A day after announcing the state will relax COVID-19 travel and gathering restrictions on July 8 — when 60% of Hawaii’s population should be fully vaccinated — Gov. David Ige on Friday further explained his decision.
Ige on Thursday said beginning July 8, Hawaii will eliminate its pretravel testing and quarantine requirement for domestic travelers who are fully vaccinated in the United States and will expand permitted social gathering sizes from a maximum of 10 people to 25 indoors and from 25 to 75 outdoors.
“We have been talking with the mayors for the last four weeks at least just about how to incorporate vaccination rates, what the vaccination rates means to our controlling the virus, and we all agreed that at 60% we would be willing to relax restrictions,” Ige said during a livestream Friday.
Because the changes are significant, Ige said businesses and organizations also needed advance notice to prepare for the changes and plan accordingly.
When asked about vaccine verification of travelers arriving from the mainland, the governor said beginning July 8, travelers should upload their vaccination record to the Safe Travels program.
Ige said state is asking those screening passengers before flights to verify that the name matches the traveler and that the vaccination date occurred at least two weeks before the flight to ensure the traveler is fully vaccinated.
“We won’t be able to verify it against the (vaccine) databases of other states, yet,” he said. “We continue to work with a couple of vendors that have access to other states’ verification records, and we continue to move forward and hope that we can get that verification in place before July 8. But we felt that it was important for us to be able to specify a date, even though we may not be able to verify all the mainland vaccinations at this time.”
Although projections call for the state’s fully vaccinated rate to reach 60% on or around July 8, the date for the changes will remain regardless of the actual vaccination rate on that day, Ige confirmed.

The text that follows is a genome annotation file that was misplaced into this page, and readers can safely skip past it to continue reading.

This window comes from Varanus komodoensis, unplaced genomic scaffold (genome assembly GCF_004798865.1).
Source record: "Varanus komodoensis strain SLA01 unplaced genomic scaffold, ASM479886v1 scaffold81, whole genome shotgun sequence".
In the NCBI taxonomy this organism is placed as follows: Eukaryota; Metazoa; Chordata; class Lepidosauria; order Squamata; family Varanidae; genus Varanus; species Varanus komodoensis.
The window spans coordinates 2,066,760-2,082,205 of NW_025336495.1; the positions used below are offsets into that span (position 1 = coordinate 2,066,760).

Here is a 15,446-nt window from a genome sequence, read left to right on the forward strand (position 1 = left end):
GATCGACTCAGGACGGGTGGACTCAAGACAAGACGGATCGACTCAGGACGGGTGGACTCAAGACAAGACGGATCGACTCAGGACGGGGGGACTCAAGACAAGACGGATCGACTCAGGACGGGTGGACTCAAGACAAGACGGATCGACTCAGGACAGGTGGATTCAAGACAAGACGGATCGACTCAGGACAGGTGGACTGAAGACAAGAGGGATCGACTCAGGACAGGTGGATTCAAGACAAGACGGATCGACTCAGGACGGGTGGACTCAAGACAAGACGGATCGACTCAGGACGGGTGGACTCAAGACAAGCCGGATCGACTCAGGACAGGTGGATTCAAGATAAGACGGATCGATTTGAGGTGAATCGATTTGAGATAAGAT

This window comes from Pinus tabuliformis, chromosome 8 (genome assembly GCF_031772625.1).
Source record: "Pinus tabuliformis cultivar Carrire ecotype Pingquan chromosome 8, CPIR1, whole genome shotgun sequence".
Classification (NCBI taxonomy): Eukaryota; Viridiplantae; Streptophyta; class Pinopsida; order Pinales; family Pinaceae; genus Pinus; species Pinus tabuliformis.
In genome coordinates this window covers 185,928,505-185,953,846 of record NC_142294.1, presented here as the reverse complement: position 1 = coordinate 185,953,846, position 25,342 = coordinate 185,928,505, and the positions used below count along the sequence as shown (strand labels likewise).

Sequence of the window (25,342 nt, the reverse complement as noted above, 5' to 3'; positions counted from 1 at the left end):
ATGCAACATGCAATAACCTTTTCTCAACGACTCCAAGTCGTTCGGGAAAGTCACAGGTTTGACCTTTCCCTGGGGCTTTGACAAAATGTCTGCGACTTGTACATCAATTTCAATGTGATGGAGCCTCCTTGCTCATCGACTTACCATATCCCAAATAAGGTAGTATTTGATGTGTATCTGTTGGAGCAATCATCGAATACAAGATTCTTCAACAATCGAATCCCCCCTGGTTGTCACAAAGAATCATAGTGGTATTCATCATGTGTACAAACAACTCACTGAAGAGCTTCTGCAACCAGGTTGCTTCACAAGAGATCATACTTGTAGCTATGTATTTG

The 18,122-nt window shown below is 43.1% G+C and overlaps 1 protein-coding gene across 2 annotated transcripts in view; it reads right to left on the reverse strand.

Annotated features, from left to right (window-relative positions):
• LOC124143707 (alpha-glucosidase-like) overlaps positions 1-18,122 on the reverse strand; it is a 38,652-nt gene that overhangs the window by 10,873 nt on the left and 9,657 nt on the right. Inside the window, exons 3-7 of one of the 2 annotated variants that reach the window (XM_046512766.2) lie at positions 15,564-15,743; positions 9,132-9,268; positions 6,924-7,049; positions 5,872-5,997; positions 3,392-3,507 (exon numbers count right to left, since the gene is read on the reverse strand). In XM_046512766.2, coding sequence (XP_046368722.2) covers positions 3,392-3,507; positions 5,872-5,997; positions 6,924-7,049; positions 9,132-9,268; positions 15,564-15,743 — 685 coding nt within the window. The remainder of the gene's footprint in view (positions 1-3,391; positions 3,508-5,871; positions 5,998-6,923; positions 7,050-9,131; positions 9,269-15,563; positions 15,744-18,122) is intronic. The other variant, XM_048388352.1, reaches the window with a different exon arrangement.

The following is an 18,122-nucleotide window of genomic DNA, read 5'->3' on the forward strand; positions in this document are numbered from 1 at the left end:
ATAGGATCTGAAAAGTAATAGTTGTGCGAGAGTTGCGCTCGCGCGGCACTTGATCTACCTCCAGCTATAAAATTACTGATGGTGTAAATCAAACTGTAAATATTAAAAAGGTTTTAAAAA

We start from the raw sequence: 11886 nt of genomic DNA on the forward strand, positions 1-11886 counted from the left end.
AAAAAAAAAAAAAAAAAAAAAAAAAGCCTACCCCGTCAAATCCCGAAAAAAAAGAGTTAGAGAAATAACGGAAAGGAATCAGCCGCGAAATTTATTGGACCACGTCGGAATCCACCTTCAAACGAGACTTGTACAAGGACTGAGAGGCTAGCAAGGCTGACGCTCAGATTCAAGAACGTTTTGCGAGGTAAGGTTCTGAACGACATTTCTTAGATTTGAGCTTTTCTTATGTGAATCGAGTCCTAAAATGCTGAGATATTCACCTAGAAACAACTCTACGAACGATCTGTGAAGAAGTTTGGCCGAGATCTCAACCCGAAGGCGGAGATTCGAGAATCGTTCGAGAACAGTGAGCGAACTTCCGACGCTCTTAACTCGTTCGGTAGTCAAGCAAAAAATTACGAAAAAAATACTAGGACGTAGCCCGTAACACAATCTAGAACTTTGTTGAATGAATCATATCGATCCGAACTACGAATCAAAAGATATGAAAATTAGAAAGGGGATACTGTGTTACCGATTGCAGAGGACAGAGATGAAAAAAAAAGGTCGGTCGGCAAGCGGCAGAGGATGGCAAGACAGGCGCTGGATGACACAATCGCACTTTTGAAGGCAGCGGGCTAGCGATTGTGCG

When determining its reopening benchmarks, Hawaii factors in vaccination rates among its entire population rather than the vaccination rate for only those who are eligible for inoculation.
Ige said Health Director Libby Char and acting state Epidemiologist Sarah Kemble “really felt it was important to continue to remind everyone that it is about the total population, and everyone in our community is susceptible to getting infected with the virus.
“Just because we make progress in one specific segment doesn’t mean our community is protected,” he continued. “We want to be able to protect an entire community, even those not eligible (for vaccination). When you look at who is not eligible, it’s really children 11 and under. In many ways, they’re the most precious of those in our community, and we all are trying to protect them. We felt that focusing on eligible (populations) would give people the false impression that it’s safe to be out and about and that we can drop the restrictions. We just want to remind everyone that it is the total population that is important when we talk about herd immunity, and we want to continue to remind people that we have work to be done.”
Ige also said Thursday that when the state reaches a fully vaccinated rate of 70%, all COVID-related emergency restrictions will be dropped, and the Safe Travels Program will end.
“I know that people want to know when we project to hit 70%,” Ige said during Friday’s livestream. “It’s really hard to make that prediction because the pace of vaccinations have really fallen off.”
In May, an average of 72,000 vaccine doses per week were administered, but in the first weeks of June, that rate has dropped 50%, he said.
“We are now averaging about 35,000 or 36,000 doses a week, and that’s a big concern,” the governor said. “A lot of our projections kind of tried to assume that the rate of vaccinations would continue.”
The governor touched on a number of other topics during Friday’s livestream, including his intent-to-veto list, which was announced last Monday.
Among the bills included on his list of measures for possible veto was legislation that would take away the counties’ share of the tax on hotel rooms and short-term rentals.
As previously reported, House Bill 862 would eliminate the current $103 million that’s divvied up among the four counties and replace it with an option for each county to add its own surcharge of up to 3%.
The current tax, which also has earmarks for the Hawaii Tourism Authority, Honolulu rail project, Hawaii Convention Center and other state and local projects, is set at 10.25% of the room charge on hotels and short-term rentals of less than 180 days.
“We really feel that dedicated funding for the tourism authority is very, very important,” Ige said. “All of us know that our community wants to deal with visitors differently, and we want the ability to manage those who are coming. … House Bill 862 would devastate the tourism authority and would mean that there wouldn’t be anybody that would be managing tourism in a way that can be successful.”
Ige also said he was concerned about other unintended consequences of the measure, which why it landed on his veto list.
Email Stephanie Salmons at firstname.lastname@example.org.